Life is always more out of our control than we would prefer it to be. Even with the most meticulous planning, the perfect day only shows up now and then.
If we were to have a perfect day every day, it would quickly become just another normal part of our experience. Then we would need a new fantasy to take its place.
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Similar to the desire for the perfect day, an ideal life can mean enforcing a rigid uniformity that does more harm than good.
Chasing utopian dreams never takes us exactly where we want to go, because ideas change, people change, and new technologies develop.
Dictators from history had an ideal world in mind that would last. But their dreams were never realized, and instead left catastrophic destruction behind.
We are unable to plan a perfect life without also fully understanding the complexity of life. Things we think we want now might be different from what we want in the near future.
We believe people have many needs and values that can come together in perfect harmony. We think, under the right conditions, education, technology and political systems, we can completely solve all our problems.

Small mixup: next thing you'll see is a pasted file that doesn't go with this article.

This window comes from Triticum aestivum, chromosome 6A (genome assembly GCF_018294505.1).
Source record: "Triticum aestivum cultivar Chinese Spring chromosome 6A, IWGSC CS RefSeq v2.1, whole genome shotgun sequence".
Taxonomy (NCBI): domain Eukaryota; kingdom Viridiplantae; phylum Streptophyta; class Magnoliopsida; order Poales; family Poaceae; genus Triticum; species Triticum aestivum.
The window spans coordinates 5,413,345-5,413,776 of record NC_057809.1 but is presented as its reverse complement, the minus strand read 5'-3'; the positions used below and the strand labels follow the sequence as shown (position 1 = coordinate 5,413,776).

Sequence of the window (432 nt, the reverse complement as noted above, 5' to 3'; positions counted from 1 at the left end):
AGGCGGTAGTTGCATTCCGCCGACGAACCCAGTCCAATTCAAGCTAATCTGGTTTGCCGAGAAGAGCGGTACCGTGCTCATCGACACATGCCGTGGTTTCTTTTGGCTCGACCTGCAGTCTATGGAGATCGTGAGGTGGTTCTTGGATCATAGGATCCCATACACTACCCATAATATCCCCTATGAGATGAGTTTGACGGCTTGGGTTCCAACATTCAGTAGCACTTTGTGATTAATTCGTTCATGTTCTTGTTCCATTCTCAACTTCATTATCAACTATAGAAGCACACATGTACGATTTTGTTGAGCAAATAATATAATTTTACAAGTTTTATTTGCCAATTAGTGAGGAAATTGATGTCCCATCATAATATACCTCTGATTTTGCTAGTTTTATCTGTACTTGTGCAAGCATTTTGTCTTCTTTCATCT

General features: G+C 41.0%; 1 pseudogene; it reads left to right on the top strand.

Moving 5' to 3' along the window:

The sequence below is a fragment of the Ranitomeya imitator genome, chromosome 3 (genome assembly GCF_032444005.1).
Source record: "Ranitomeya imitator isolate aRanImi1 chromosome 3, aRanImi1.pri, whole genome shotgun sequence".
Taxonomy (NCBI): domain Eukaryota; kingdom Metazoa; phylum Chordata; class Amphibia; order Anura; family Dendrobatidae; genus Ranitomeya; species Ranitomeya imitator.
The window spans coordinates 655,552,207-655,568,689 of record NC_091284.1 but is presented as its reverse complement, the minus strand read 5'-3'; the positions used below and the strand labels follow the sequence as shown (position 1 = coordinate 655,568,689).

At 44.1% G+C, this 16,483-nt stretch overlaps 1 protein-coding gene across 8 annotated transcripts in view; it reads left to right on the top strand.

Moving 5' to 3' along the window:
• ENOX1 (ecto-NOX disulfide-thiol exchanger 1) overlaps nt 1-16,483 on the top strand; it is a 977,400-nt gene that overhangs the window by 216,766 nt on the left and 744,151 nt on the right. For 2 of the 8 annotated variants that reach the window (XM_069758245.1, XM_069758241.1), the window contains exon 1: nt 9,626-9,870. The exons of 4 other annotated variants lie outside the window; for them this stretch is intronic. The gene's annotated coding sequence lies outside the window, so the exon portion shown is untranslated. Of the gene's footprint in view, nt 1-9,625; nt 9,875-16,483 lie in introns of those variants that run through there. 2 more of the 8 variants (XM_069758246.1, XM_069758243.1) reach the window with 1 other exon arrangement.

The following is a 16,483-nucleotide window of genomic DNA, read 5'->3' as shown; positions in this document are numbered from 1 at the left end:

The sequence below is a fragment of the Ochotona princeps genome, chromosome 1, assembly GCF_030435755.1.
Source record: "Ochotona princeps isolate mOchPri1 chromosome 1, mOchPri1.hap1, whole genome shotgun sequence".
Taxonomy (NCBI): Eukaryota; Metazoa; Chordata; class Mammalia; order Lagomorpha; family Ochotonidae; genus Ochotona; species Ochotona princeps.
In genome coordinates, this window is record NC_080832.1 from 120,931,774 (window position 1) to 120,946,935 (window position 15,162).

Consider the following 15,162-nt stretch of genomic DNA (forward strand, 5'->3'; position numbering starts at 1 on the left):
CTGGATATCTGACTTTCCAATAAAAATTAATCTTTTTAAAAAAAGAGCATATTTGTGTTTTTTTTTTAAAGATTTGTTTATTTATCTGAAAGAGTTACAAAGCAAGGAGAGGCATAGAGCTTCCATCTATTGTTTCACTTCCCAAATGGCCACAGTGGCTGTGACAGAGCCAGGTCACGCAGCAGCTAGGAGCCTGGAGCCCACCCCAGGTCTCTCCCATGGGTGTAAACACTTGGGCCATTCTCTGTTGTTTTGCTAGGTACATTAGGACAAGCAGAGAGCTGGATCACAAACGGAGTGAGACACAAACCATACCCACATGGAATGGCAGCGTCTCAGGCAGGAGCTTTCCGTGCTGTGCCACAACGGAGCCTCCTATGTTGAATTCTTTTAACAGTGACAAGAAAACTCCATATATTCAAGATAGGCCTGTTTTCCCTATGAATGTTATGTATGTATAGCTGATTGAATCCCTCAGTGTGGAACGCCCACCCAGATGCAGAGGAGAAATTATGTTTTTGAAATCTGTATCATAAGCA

But we have to stop and consider these questions: What if our values and needs contradict each other? What, if we gain somewhere, we will lose somewhere else?
Choosing one way of life means giving up many others. A desire for privacy is at odds with convenience tools like Google and Facebook. Long-term travel will mean being lonely at times.
It is not possible to combine a diversity of forms of life within a single person.
Obsessing over the idea of having a perfect life where you compress yourself into a focused point, means that you will suffer from tunnel-vision. Tunnel-vision means that you will miss much of life.
The perfect life is always around the corner, but the decent life is right here already if you can stop for long enough to see it.
Meditation shows reduced activity in the amygdala, our brain’s threat detector. When the amygdala perceives a threat, it sets off the fight-flight-freeze response.
In a study, after practicing mindfulness for 20 minutes per day over just one week, participants showed reduced amygdala reactivity only while they were engaged in mindfulness, suggesting they need regular practice.
Life hacking is a kind of American self-help. It was practical and evidence-based.
Getting Things Done or GTD, promoted the idea of breaking tasks down into pieces and sorting them by how much time they'll take to accomplish, then allocating reminders. The goal is to free you from a mental to-do list running in the back of your thoughts, making it possible to focus all your energy on a task.